A link to the Review is here.

IN INTERNATIONAL NEWS...

PRA GRANTS APPROVAL OF SOLVENCY II INTERNAL MODELS FOR 19 INSURERS

The PRA has announced a list of 19 insurers in the UK whose Solvency II full or partial internal models were approved ahead of the implementation of Solvency II on 1 January 2016. Whilst the approvals take effect from the implementation date, the PRA has noted that it will monitor the use of internal models going forward to ensure they remain appropriate. Rejections or withdrawals of internal model applications have not been disclosed.

A link to the list of insurers who received approval is here.

PRA RESPONDS TO INDUSTRY QUESTIONS ON SENIOR INSURANCE MANAGERS REGIME

In August 2015, the PRA published proposals for a new Senior Insurance Managers Regime (SIMR). The new regime, which will replace the current Approved Persons Regime, addresses the fitness and propriety requirements for designated Senior Insurance Managers as well as the application of Conduct Standards and allocation of responsibility to certain senior individuals within an undertaking.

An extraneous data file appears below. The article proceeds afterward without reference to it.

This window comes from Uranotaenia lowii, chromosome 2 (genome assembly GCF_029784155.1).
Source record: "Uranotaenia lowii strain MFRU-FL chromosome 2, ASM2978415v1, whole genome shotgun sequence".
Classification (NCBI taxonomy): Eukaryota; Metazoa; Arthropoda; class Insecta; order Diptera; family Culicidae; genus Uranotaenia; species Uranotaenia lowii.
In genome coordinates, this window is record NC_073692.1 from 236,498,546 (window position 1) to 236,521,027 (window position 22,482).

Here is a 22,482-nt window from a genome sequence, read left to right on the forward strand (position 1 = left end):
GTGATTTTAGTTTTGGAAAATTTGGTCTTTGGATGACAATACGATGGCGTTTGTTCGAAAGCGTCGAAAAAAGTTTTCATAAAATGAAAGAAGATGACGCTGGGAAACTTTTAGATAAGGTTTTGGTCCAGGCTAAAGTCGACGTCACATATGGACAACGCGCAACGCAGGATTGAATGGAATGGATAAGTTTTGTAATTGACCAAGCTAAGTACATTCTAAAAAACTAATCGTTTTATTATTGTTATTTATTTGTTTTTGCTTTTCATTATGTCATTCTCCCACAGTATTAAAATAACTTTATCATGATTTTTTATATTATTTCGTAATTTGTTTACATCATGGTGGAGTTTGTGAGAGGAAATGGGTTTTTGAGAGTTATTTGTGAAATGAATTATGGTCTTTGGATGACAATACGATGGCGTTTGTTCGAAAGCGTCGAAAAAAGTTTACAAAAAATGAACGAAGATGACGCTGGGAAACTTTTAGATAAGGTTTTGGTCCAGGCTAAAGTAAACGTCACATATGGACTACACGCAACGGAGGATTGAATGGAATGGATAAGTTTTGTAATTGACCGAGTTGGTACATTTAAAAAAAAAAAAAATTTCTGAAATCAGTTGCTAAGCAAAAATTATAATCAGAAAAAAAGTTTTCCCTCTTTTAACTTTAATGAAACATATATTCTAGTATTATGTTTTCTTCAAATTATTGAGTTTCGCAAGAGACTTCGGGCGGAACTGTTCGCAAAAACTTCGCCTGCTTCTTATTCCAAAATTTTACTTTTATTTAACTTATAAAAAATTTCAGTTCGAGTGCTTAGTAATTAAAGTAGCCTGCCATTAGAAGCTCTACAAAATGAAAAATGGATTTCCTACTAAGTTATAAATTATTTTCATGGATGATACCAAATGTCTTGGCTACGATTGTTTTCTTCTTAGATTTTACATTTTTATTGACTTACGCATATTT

In response to its proposals, the PRA received questions from industry stakeholders on the application of the new regime to Solvency II insurers and has published answers to 14 questions. The PRA's Q&A document addresses a number of industry concerns, including the process for individuals already approved for a Senior Insurance Management Function (SIMF) who are moving to a new function; the impact of the SIMR on UK branches of incoming EEA insurance firms and qualification requirements for a Chief Actuary. Questions around the outsourcing of Key Functions have also been addressed and detailed guidance provided.